On Windows OS
From the same terminal window:
1. Navigate to the
vec_samples
directory.
2. Rebuild the target application with the
NOALIAS
macro:
build.bat noalias
The script builds the application with the following compiler options:
/O2 /Qstd=c99 /fp:fast /Isrc /Zi /Qopenmp /DNOALIAS
.
3. Rerun the
Vectorization and Code Insights
perspective from GUI or CLI with the same configuration as for the baseline result. See the sections above for instructions.
View the Results
If you collect data using GUI,
automatically opens the results when the collection completes.
If you collect data using CLI, open the results in GUI using the following command:
advisor-gui ./vec_samples
If the result does not open automatically, click
Show Result
.
Check changes in the
Summary
window:
1. In the
Program Metrics
pane, a new metric
Time in 2 Vectorized Loops
appeared meaning that the compiler vectorized two loops. The time in the vectorized loops is 36.6% of the application execution time.
2. Examine the
Vectorization Gain/Efficiency
section of the pane. The loops are vectorized with 60% efficiency and have 2.39x speedup compared to their scalar version, but there is still room for more improvement. The whole application has 1.51x speedup compared to the fully scalar version.
3. The
Elapsed time
improves substantially.
Open the
Survey & Roofline
tab to assess the changes in application performance. In the report, notice the following:
1. The compiler successfully vectorizes two loops: in
matvec
at
Multiply.c:69
and in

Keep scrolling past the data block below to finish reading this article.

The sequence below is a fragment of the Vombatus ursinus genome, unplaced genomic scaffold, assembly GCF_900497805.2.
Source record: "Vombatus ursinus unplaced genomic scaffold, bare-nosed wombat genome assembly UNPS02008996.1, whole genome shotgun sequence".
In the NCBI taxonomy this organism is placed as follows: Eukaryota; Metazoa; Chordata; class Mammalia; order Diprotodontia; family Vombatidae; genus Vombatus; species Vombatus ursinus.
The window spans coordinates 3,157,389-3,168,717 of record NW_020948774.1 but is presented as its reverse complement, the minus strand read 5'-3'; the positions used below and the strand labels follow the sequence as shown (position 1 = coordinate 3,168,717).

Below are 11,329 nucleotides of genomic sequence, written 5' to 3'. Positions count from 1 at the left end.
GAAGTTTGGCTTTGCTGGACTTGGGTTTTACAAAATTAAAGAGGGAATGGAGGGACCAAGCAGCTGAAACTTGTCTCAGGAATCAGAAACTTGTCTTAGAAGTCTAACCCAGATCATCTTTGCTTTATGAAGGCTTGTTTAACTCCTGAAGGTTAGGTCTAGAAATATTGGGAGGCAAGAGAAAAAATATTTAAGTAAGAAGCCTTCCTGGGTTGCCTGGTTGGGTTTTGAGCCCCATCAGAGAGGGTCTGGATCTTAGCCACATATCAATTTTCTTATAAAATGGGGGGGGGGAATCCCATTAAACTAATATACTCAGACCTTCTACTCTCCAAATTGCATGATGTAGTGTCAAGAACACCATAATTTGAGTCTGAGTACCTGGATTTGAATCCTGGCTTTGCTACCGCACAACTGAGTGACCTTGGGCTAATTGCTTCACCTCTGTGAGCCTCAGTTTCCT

matvec
at
Multiply.c:60
.
The loop in
matvec
at
Multiply.c:60
has a high efficiency (99%) and 3.96x estimated gain. The
matvec
at
Multiply.c:69
efficiency is lower (25%) and the bar is gray, which means that the achieved vectorization efficiency is lower than the original scalar loop efficiency. Hover over a bar in the Efficiency column to see the explanation for the estimated efficiency.
2. Click the icon next to the two vectorized loops. Notice both loops have a remainder loop present. Click the icon in the
Trips Counts
column set to expand it. The remainder loops are present because the trip count values for the remainder loops are not a multiple of the
VL (Vector Length)
value.
Click the icon and save a
snapshot_noalias
result.

## Generate Instructions for the Highest Instruction Set Architecture

Generating code for different instruction sets available on your compilation host processor may improve performance.
The
QxHost
(Windows OS) and
xHost
(Linux OS) options tell the compiler to generate instructions for the highest instruction set available on the compilation host processor.
To see if the
QxHost
and
xHost
options improve performance, do the following:
On Linux OS
From the same terminal window, build the application:
1. Navigate to the
vec_samples/
directory.
2. Rebuild the target application as follows:
make xhost
The command builds the application with the following compiler options:
-g -D NOALIAS -xHost
.
On Windows OS
From the same command prompt window:
1. Navigate to the
vec_samples/
directory.
2. Rebuild the target application as follows:
build.bat xhost
The script builds the application with the following compiler options: